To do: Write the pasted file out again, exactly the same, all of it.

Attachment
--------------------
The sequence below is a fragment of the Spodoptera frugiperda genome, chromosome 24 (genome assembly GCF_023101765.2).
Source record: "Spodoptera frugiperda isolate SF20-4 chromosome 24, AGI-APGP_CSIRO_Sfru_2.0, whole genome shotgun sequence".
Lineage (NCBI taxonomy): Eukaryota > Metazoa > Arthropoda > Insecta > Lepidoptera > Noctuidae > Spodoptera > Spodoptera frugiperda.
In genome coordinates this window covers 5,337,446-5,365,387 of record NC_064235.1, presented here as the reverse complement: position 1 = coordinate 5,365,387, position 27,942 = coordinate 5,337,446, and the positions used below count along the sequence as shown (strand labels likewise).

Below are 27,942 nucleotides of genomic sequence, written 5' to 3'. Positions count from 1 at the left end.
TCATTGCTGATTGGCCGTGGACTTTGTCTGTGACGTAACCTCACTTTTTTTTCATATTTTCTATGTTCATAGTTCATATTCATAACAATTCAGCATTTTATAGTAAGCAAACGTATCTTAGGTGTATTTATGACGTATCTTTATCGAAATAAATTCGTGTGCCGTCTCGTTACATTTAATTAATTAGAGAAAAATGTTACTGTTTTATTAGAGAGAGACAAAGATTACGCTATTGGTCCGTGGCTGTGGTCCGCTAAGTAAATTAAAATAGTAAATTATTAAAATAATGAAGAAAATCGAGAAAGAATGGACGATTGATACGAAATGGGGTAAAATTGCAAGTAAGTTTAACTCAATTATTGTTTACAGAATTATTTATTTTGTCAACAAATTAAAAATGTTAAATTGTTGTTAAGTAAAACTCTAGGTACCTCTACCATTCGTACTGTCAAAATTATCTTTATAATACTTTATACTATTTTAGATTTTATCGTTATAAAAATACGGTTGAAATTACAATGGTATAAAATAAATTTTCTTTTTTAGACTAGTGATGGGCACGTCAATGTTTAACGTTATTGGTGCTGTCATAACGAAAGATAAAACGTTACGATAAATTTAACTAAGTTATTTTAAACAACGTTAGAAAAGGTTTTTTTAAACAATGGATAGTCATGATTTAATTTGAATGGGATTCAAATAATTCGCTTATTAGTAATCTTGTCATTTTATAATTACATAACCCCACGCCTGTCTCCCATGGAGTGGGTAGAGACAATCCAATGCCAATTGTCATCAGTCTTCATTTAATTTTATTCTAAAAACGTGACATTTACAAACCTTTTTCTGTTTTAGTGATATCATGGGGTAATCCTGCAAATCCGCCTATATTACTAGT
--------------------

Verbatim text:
The sequence below is a fragment of the Spodoptera frugiperda genome, chromosome 24 (genome assembly GCF_023101765.2).
Source record: "Spodoptera frugiperda isolate SF20-4 chromosome 24, AGI-APGP_CSIRO_Sfru_2.0, whole genome shotgun sequence".
Lineage (NCBI taxonomy): Eukaryota > Metazoa > Arthropoda > Insecta > Lepidoptera > Noctuidae > Spodoptera > Spodoptera frugiperda.
In genome coordinates this window covers 5,337,446-5,365,387 of record NC_064235.1, presented here as the reverse complement: position 1 = coordinate 5,365,387, position 27,942 = coordinate 5,337,446, and the positions used below count along the sequence as shown (strand labels likewise).

Below are 27,942 nucleotides of genomic sequence, written 5' to 3'. Positions count from 1 at the left end.
TCATTGCTGATTGGCCGTGGACTTTGTCTGTGACGTAACCTCACTTTTTTTTCATATTTTCTATGTTCATAGTTCATATTCATAACAATTCAGCATTTTATAGTAAGCAAACGTATCTTAGGTGTATTTATGACGTATCTTTATCGAAATAAATTCGTGTGCCGTCTCGTTACATTTAATTAATTAGAGAAAAATGTTACTGTTTTATTAGAGAGAGACAAAGATTACGCTATTGGTCCGTGGCTGTGGTCCGCTAAGTAAATTAAAATAGTAAATTATTAAAATAATGAAGAAAATCGAGAAAGAATGGACGATTGATACGAAATGGGGTAAAATTGCAAGTAAGTTTAACTCAATTATTGTTTACAGAATTATTTATTTTGTCAACAAATTAAAAATGTTAAATTGTTGTTAAGTAAAACTCTAGGTACCTCTACCATTCGTACTGTCAAAATTATCTTTATAATACTTTATACTATTTTAGATTTTATCGTTATAAAAATACGGTTGAAATTACAATGGTATAAAATAAATTTTCTTTTTTAGACTAGTGATGGGCACGTCAATGTTTAACGTTATTGGTGCTGTCATAACGAAAGATAAAACGTTACGATAAATTTAACTAAGTTATTTTAAACAACGTTAGAAAAGGTTTTTTTAAACAATGGATAGTCATGATTTAATTTGAATGGGATTCAAATAATTCGCTTATTAGTAATCTTGTCATTTTATAATTACATAACCCCACGCCTGTCTCCCATGGAGTGGGTAGAGACAATCCAATGCCAATTGTCATCAGTCTTCATTTAATTTTATTCTAAAAACGTGACATTTACAAACCTTTTTCTGTTTTAGTGATATCATGGGGTAATCCTGCAAATCCGCCTATATTACTAGT